Social Media usage is accelerating at a mammoth rate and the internet have literally shrunk our world, enabling us to carry it with us through our mobile phones. While this isn’t anything to be alarmed, this also gives rise to some challenging and new ethical concerns. Social networking has become an integral part of our culture, and this essay is an attempt to reflect upon the ethical implications of this phenomenon.
In Utilitarianism the ethical value of a concept is measured solely by its resultant outcome or utility. Social sites, like Facebook and Myspace, connect millions of people across the globe, and enable them to be in touch and share stuff. This ability of social networking, of enabling people to communicate with friends and family, makes it extremely useful. However as witnessed by the recent Petaluma High School incident, there are many negative consequences associated with the social media culture, like cyber-bullying and online predation.
Almost every technology comes with its own set of pros and cons, and it is ultimately up to the individual to fine-tune his usage of the technology, and derive maximum out of it and diminish the negative impacts of it. As far as social media habits are concerned, we should treat the people we meet online the same way we do when we meet a person in real life - with honesty, openness, fairness, caution and prudence. Every site has its own security and privacy settings, and we should learn them and have a fair idea about them, before opening an account with that particular site.
Also there is the issue of rights over the content published on these sites. For instance we publish intimates photos, share business tips and share remarks made by other people. Has the people who view these contents have the right to use them? This is a gray area and calls for serious introspection into laws governing online sites. There is no fixed framework which addresses privacy issues pertaining to social media. Given the colossal growth of social networking, there is an urgent necessity to draft some laws to protect the privacy of social bloggers.
There is a widespread belief that the social sites promote egalitarianism, whereby we interact with all sorts of people without being concerned with color, creed or religion. However, this is a common misconception. Time and again this media has been used to instigate hate crimes and is used to spread racial propaganda. So the real solution to have an egalitarian society is to interact with people knowing their true identity, and yet be able to see past the differences in color or religion. Many people develop false avatars in their social media profiles, and develop bonds with others using this phony identity. This is not just an unfair practice, but also one which does not serve any ends, as it aids neither true relationship nor does it dissolves prejudice. Fairness lies in knowing and liking people for what they are, and not be masking our true identity and build relationships based on false pretense.
Today this is not the case, and social media today effectively reflects people‘s true feelings and the true nature of the news, the Arab Spring being a recent example. There are negative impacts of this phenomenon too, like the London riots of 2011, which is widely been perceived to be fuelled by social networking. However, the overall role played by the social networks in bringing people closer together cannot be underestimated, and devising laws which provide censorship to certain propaganda might make this medium more useful and structured.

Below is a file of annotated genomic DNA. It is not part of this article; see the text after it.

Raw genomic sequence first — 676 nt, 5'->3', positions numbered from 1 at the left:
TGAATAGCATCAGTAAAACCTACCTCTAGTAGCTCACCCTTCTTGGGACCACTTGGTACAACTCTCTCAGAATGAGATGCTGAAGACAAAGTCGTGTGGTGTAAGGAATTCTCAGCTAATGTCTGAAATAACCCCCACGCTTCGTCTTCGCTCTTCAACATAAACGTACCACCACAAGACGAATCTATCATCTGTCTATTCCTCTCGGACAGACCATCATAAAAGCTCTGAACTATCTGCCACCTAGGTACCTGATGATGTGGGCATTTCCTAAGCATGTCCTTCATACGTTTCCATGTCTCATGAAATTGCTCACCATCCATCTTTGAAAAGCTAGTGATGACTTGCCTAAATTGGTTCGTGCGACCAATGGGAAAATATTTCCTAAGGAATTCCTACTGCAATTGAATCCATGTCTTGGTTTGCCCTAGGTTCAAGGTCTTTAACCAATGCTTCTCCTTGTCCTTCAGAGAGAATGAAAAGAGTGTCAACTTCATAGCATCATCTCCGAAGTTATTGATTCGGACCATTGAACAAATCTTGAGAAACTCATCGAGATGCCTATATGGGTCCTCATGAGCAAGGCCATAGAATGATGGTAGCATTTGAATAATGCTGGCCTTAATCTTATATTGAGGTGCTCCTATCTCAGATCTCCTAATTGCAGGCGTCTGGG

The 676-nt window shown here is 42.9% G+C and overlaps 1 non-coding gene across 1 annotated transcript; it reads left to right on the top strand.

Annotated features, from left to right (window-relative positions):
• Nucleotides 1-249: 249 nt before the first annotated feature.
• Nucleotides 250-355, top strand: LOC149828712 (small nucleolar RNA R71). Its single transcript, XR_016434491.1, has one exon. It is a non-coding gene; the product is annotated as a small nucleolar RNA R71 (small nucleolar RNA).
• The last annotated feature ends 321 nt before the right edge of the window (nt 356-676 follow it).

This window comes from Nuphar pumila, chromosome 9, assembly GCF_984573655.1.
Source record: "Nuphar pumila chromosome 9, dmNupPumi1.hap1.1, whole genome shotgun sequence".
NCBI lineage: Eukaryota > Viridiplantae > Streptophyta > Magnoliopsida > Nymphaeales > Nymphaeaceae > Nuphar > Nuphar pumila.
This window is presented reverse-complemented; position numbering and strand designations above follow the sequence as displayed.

The virtue perspective is the most important of all, as every individual is identified through his/her virtues. Most of our virtues over the years have been formed by our personal contacts with our social circle. We see people and learn to greet them, learn niceties when we talk to others, and like people who are honest and kind, and dislike others who are selfish and unkind. These virtues develop our personality, and in turn make us the person whom we are. There is a widespread belief that social networking is destroying these virtues, as through social media we meet virtually, talk virtually, and in essence have a virtual relationship, and are fulfilled by it.
However most of the virtues, like honesty, kindness and compassion, have a great value in social networking too, which is reflected in the popularity and reception some charity campaigns receive. Even in social media space, like in real life, people friend persons who are witty, caring and compassionate, and detest and condemn posts which are hateful and derogatory. Thus, in its own way social networking does impact the virtues of a person in a positive way.
In this fast paced world, where we have little time to wish a relative on his birthday, or to wish a speedy recovery for somebody by visiting her hospital, our instant messages which we send them would, assure them that we remember them and wish the best for them. More than anything else, these social media enable us to communicate to people that, we care about them. This is the greatest outcome of the social networking phenomenon. Like any new concept social networking has its glitches, but it will evolve with time, and once it becomes more structured, it will definitely be beneficial to a lot of people. However it should not be used as a substitute for real contact with people, and we should have the right balance of offline and online contact with people, to derive the maximum out of this technology.